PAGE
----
Sunday, August 4, 2013

Middle Manuscript Syndrome

Writers often refer to their books as their babies. This may seem ridiculous to those, who do not write, but for those of us who do, we so get it. Like raising a child, a writer spends months dreaming about and laboring over the idea of their story, sleepless nights nurturing it and changing its messes, and years developing it into a manuscript we are proud to send out into world. And as with babies, the pain associated with the labor it took to bring the manuscript into the world is quickly forgotten when we are finally holding our bundle of joy.  

That being said, if books are a writer’s babies, then my YA novel SIGH, has a bad case of MMS (Middle Manuscript Syndrome.) Wedged firmly between my first YA, IN THE CREASE and my third, FINDING OBENO, SIGH is often told “Mommy’s busy” anytime its older and younger siblings need attention.


This photo from the Huffington Post says it all

 I began writing SIGH in 2008 and have yet to finish it. The rough draft is two-thirds complete and patiently waiting for me to return to its story. SIGH's plot charts and chapter breakdown still adorn the wall of my dining room administering a good dose of guilt every time I sit down to spend time with my other writing projects.

According to parenting sites, while older children get the benefits of all of the “firsts” a child accomplishes and younger children benefit from the emotional impact of being the baby of the family, middle children often feel left out and invisible. To counteract the effects of Middle Child Syndrome, they advise setting aside time to spend with your middle child.
So that is what I have set as my new summer writing SMART goal. Having completed my first summer writing SMART goal, finish the current revisions on my baby FINDING OBENO, I am now going to spend some quality writing time with my middle manuscript SIGH. I can’t promise that issues will not arise with my other manuscripts, which may necessitate my attention, but my new goal should alleviate some of the guilt I’ve felt over my poor, neglected middle manuscript.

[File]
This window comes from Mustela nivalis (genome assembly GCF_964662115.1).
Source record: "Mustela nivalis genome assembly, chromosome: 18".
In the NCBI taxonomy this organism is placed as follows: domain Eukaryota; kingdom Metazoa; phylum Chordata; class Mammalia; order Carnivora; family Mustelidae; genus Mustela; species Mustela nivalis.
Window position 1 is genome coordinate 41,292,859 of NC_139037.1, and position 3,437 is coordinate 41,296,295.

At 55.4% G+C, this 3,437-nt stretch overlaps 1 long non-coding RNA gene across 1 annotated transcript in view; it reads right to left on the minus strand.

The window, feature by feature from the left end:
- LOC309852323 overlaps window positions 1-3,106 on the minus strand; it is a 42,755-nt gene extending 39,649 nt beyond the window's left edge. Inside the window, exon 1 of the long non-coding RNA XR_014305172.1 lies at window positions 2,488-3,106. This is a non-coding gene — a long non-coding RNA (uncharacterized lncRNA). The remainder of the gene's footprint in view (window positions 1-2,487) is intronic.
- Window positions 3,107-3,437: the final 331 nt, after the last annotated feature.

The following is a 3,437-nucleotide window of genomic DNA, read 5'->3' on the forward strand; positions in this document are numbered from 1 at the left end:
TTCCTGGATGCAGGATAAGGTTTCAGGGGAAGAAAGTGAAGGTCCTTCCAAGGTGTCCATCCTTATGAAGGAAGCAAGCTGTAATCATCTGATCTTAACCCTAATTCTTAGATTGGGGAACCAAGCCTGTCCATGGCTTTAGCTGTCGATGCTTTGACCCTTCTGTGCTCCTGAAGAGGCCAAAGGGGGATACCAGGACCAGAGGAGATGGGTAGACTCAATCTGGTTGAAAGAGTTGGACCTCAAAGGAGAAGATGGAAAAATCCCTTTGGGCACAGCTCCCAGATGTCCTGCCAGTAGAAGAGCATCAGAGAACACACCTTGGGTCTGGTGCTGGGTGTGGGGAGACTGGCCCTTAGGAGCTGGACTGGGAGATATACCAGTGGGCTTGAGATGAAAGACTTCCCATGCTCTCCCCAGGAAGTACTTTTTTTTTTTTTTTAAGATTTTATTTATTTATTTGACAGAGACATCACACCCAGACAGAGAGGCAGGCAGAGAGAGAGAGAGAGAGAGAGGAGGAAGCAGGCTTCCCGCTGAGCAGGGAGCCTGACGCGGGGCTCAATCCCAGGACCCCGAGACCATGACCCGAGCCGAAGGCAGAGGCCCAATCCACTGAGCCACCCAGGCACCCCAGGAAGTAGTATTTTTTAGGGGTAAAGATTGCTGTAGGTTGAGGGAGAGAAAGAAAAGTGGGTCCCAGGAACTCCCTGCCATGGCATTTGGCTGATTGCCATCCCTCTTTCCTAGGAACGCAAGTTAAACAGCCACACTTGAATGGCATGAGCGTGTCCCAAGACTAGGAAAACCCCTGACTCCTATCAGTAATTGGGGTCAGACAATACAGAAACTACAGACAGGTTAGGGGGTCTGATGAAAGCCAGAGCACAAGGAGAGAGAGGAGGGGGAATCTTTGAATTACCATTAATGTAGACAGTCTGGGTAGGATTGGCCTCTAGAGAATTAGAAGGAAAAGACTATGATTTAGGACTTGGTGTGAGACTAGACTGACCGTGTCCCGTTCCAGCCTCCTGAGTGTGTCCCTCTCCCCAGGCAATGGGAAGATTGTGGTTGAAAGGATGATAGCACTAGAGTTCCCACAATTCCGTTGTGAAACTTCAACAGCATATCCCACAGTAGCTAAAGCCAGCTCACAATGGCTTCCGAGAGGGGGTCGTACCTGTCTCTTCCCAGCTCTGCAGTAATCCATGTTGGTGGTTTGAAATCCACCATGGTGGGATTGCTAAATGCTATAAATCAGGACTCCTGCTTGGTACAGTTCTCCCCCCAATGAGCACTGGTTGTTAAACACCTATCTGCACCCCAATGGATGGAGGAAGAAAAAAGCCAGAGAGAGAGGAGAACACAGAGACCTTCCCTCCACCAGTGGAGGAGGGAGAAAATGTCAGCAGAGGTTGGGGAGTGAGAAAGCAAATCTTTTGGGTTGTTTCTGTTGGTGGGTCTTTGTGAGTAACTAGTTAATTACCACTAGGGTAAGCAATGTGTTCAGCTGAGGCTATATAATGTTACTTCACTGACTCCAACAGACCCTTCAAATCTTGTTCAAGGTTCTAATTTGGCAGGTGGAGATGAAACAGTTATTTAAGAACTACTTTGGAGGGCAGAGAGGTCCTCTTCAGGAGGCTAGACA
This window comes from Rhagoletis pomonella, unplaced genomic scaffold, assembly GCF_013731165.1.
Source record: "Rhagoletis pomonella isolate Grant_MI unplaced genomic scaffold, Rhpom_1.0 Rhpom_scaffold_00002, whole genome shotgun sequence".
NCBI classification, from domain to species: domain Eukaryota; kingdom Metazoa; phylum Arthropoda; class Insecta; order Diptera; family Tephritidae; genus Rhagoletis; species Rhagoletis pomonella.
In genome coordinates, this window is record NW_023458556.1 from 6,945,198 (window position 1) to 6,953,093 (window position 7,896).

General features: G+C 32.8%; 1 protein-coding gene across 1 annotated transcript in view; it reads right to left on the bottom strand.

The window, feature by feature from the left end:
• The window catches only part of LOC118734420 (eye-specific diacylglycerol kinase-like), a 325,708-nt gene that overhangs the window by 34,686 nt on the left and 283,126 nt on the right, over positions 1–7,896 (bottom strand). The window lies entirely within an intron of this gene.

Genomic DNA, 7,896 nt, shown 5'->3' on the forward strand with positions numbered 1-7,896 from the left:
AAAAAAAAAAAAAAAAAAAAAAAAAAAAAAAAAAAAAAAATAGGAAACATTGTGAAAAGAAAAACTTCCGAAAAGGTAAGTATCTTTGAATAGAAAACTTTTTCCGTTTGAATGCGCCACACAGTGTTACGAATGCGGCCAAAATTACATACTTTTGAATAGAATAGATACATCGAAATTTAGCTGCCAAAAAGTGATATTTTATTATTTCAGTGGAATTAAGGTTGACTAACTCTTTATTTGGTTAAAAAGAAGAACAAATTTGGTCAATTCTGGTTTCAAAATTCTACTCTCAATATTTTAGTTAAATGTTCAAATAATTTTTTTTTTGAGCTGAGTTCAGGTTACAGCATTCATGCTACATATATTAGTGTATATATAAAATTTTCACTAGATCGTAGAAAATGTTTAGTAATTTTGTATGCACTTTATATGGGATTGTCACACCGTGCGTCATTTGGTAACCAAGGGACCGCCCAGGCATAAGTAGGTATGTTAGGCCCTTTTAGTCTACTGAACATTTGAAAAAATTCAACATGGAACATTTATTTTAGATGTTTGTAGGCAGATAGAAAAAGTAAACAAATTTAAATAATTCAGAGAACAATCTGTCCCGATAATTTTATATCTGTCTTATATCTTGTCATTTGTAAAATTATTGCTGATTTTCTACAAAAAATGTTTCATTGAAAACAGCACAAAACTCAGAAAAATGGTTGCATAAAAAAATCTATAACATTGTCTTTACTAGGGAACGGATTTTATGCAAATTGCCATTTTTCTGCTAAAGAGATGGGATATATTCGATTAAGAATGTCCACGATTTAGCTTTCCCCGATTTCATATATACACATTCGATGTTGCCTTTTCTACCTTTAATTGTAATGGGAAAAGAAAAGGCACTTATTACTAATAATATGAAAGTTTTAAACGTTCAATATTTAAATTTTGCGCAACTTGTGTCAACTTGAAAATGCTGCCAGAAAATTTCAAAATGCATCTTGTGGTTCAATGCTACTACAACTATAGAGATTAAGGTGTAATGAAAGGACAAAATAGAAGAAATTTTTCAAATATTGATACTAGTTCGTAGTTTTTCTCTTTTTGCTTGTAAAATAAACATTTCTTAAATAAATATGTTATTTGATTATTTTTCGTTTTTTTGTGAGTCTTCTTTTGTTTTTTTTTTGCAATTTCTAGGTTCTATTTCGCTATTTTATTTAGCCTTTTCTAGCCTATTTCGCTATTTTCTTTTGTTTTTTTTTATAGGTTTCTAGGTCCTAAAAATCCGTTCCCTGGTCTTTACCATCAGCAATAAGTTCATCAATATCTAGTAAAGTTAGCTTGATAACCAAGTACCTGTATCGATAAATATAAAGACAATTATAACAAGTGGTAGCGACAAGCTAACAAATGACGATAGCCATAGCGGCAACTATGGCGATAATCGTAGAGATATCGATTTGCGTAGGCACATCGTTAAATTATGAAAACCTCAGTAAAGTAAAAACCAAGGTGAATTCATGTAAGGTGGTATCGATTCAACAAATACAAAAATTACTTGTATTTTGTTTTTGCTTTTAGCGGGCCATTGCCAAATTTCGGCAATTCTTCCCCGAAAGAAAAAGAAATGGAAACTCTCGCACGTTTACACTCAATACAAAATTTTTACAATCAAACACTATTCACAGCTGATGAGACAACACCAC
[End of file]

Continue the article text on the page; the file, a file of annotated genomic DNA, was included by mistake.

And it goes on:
Now, if only there was an easy way to deal with the guilt over neglecting my actual children and husband while I write.

So, fellow writers, how do you deal with juggling multiple writing projects?


  1. Great job on setting goals! I agree, measurable realistic goals result in real progress; just saying "I want to finish my novel this summer" sets you up for disappointment.

    Also, interesting how women face guilt when pursuing personal goals, that it's always at the expense of family. I am not picking on you, it's a very pervasive and ingrained feeling in most of us. Time spent pursuing my own goals is inevitably at the expense of SOMETHING. Only you can determine the right balance, but I propose to shuck guilt aside. When our spouses pursue goals, we cheer them on. If our spouses are cheering us on, why feel guilt? Easier said than done... I'm working on that myself.

    Anyway, found your blog from #writeoncon on twitter. Good luck with your writing! Keep on toward those goals.

  2. Thank you so much for stopping by my blog and commenting! I am all about shucking the guilt aside. But as you said, easier said than done.

    It's always tough to find a balance in life, but I've discovered if I don't get my writing time, I get a bit grumpy, and then my kids and husband don't want to be around me. So, it benefits everyone if I schedule in time to write. :)

    Best of luck with your writing! And please stop in again! I love the company. :)